When she passed away young, the family chose to donate her organs to help save lives. That decision has saved three people so far, including 68-year-old Tom.

“She’s living through him,” Morgan said. “Now she’s able do all the things that she couldn’t really do for similar reasons as him. She would also run out of breath, but hers was asthma.”

Tom received his cardiomyop­athy diagnosis at age 7 and has since suffered multiple heart-related issues. He said growing up, it was almost a summer ritual to go to a local children’s hospital for testing. He got his first heart catheteriz­ation at 11 years old. He later developed congestive heart disease.

After trying a pacemaker and defibrilla­tor, a doctor told Johnson that they had no other choice than undergo a heart transplant.

Johnson sat on the transplant waiting list for 18 months. On their granddaugh­ter’s birthday in December 2018, Tom and Sharon received the late night call that changed their lives. He would be receiving Andreona’s heart at Loyola University Medical Center in Maywood.

Sharon already had a gut feeling of what was about to happen after she realized it was the hospital calling.

“I started crying because when we left the doctor’s office, they said we’d never get a heart, and I said, good Lord knows, if you’re supposed to get a heart, you’re gonna get a heart,” she said. “What a blessing for us.”

She also said the date of the transplant, the 19th, holds special meaning, as their wedding date is October 19. When thinking back to the surgery, she remembers the relief she felt when a nurse came to tell her that Andreona’s heart was a perfect match.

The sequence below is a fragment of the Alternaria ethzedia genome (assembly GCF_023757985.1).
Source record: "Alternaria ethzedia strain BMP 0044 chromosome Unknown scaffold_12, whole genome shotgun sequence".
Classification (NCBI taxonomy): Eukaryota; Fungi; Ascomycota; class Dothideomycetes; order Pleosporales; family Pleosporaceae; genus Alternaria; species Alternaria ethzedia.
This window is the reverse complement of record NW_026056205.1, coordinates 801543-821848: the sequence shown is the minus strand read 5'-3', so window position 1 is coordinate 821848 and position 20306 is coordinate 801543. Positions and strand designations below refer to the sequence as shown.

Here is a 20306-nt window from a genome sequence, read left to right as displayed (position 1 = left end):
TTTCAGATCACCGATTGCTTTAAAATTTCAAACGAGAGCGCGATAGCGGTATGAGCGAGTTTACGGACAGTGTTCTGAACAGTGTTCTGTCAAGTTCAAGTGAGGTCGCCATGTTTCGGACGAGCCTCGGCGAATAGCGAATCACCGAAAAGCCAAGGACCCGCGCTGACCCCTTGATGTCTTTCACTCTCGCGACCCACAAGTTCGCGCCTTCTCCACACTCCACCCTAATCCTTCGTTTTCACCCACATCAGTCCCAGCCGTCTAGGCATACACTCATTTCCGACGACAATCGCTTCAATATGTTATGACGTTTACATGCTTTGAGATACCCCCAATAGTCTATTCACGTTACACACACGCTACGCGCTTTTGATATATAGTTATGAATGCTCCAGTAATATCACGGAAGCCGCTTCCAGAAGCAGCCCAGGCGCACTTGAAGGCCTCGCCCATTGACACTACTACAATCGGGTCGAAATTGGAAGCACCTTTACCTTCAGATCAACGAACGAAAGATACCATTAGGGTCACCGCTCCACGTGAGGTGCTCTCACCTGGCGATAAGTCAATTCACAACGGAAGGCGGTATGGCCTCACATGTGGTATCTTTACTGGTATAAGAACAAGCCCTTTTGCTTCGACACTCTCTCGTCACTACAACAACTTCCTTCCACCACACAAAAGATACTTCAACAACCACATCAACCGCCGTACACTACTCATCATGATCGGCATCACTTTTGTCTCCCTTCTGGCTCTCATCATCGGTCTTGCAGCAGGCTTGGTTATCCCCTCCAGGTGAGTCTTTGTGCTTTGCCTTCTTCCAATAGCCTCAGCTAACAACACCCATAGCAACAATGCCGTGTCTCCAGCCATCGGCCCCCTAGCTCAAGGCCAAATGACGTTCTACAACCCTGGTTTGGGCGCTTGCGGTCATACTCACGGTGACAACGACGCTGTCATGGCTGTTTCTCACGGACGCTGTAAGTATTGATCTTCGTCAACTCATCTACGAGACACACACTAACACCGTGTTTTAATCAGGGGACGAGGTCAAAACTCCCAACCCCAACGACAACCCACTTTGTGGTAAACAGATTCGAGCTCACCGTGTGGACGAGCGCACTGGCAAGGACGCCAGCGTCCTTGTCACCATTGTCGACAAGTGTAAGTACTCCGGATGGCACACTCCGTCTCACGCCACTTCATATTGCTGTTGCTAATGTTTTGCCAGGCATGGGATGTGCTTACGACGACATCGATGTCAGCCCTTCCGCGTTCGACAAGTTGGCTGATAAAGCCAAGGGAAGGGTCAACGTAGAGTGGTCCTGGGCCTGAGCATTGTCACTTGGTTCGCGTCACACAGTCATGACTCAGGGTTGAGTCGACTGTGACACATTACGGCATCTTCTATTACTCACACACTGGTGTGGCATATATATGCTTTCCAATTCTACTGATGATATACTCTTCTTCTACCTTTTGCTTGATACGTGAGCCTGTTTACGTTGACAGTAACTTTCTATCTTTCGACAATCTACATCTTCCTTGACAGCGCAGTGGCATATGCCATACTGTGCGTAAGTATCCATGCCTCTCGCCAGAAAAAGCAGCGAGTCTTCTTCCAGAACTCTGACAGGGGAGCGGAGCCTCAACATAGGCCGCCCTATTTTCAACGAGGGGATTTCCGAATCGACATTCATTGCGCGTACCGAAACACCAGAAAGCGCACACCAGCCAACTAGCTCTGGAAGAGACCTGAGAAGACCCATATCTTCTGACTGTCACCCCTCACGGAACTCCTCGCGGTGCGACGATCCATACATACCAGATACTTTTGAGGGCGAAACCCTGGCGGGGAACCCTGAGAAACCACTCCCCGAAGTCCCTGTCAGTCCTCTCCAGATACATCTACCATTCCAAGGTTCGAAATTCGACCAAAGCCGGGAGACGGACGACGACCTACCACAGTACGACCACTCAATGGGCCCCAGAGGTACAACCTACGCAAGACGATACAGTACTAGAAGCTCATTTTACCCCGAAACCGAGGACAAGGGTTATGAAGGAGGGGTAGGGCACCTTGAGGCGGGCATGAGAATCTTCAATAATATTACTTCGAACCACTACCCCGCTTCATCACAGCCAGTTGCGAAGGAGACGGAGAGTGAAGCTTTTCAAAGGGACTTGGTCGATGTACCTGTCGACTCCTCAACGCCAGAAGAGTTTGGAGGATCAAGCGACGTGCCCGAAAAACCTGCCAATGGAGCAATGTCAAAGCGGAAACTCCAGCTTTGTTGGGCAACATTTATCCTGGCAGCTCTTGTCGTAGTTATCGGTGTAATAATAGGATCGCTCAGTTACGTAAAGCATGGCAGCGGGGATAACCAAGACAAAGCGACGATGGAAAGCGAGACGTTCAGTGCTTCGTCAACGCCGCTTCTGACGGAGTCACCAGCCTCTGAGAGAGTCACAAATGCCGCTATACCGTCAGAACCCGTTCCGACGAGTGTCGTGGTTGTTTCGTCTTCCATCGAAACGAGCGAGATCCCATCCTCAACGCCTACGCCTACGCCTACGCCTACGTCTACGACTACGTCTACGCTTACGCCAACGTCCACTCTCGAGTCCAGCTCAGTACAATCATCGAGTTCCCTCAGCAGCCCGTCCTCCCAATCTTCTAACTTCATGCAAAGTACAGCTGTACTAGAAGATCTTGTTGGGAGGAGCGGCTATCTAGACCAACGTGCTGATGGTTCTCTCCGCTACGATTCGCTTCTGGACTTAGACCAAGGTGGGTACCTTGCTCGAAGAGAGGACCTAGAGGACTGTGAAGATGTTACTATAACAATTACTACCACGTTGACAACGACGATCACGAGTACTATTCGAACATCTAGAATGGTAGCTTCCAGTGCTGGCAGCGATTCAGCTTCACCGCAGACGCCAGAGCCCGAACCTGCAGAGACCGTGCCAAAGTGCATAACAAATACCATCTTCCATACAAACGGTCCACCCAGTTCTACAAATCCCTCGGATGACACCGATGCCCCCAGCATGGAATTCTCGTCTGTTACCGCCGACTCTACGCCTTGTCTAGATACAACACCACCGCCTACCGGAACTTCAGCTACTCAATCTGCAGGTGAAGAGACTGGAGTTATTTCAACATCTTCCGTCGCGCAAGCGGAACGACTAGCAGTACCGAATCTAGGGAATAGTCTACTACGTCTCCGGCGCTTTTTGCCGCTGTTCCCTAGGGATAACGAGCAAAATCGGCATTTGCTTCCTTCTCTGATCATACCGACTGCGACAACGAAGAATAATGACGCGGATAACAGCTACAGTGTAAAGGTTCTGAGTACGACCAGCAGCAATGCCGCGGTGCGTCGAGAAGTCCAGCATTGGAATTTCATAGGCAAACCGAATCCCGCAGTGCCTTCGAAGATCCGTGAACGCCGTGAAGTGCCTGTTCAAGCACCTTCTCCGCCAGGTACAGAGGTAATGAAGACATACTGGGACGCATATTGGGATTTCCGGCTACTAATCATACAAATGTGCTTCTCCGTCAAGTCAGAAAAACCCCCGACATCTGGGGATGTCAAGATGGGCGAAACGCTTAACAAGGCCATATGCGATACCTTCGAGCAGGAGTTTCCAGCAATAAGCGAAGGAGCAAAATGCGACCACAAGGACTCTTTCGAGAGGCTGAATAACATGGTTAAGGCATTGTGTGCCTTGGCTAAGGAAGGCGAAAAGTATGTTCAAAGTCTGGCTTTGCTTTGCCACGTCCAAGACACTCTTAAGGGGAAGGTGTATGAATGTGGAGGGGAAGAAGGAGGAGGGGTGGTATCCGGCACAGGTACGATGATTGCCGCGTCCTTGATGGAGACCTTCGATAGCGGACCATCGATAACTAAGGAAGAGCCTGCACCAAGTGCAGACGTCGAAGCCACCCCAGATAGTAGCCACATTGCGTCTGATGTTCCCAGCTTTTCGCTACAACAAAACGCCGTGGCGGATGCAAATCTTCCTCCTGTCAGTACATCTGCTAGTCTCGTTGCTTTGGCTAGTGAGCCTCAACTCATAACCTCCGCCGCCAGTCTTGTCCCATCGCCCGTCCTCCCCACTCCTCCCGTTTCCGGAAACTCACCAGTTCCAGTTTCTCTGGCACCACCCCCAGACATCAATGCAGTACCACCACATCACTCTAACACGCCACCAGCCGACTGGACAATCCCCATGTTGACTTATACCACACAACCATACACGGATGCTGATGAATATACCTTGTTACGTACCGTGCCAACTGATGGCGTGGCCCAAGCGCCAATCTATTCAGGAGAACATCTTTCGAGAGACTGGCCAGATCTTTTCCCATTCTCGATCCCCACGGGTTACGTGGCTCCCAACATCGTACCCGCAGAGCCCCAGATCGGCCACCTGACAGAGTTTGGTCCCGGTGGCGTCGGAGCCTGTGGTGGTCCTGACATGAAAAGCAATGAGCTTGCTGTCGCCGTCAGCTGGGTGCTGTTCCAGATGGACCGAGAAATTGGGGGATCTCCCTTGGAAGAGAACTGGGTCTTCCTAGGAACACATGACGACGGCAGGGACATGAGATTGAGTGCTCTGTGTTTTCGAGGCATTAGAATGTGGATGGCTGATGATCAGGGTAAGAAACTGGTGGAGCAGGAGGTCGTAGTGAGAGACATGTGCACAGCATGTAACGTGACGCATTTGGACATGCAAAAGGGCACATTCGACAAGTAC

“It was just like, thank you God, here goes our journey for improvemen­t, and it took us a long time to get there,” Sharon said.

It was a time for healing for both families, as Andreona’s funeral was held around Christmas, and Tom started his recovery from the transplant. Johnson would spend the next several months in the hospital as he started physical therapy and learned how to walk again.

Now, nearly five years into his second chance at life, Johnson, a retired nurse, respirator­y therapist and health care IT manager, is doing things he never could — long bike rides, treadmill runs and the ability to walk up stairs without tiring easily.

Tom has attended weddings, baseball games, dance recitals and other family occasions with his children and grandchild­ren, all things he didn’t think he would have the chance to do. He’s also about to become a great grandparen­t in January.

Sharon remembers watching her husband get to play soccer with his grandkids for the first time after the procedure. She said the kids gasped in amazement when they saw how high he could kick the ball in the air.

“It opened up a whole New World of possibilit­ies,” Tom said. “It’s just unbelievab­le. I mean, I can work out in the garden, ride the bike. My sons can’t believe how quick I can go.”

Both Morgan and Tom described the Saturday meeting as a “new beginning” for the families. Sharon said she is grateful for the time she now gets with her husband, thanks to the gift from the Morgans, and assured that Adreona’s heart will always be looked after.

“He takes very special care of her,” Sharon said. “He never misses his heart medication. Never.”

 ?? MICHAEL BLACKSHIRE/CHICAGO TRIBUNE ?? Amber Morgan, from South Bend, left, listens to her daughter’s heart beat in Tom Johnson, from Kankakee, on Saturday at Travelodge by Wyndham in Downtown Chicago.
MICHAEL BLACKSHIRE/CHICAGO TRIBUNE Amber Morgan, from South Bend, left, listens to her daughter’s heart beat in Tom Johnson, from Kankakee, on Saturday at Travelodge by Wyndham in Downtown Chicago.

Newspapers in English

Newspapers from United States